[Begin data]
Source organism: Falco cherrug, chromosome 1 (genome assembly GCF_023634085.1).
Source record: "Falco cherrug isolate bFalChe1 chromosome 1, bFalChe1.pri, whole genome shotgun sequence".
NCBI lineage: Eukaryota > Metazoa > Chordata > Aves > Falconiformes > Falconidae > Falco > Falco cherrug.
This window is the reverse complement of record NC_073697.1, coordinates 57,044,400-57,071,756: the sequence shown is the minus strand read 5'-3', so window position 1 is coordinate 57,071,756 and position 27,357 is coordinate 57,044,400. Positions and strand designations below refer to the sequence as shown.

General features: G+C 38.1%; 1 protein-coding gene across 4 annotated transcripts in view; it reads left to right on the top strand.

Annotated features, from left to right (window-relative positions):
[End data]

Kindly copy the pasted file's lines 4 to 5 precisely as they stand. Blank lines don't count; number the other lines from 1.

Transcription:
This window is the reverse complement of record NC_073697.1, coordinates 57,044,400-57,071,756: the sequence shown is the minus strand read 5'-3', so window position 1 is coordinate 57,071,756 and position 27,357 is coordinate 57,044,400. Positions and strand designations below refer to the sequence as shown.

General features: G+C 38.1%; 1 protein-coding gene across 4 annotated transcripts in view; it reads left to right on the top strand.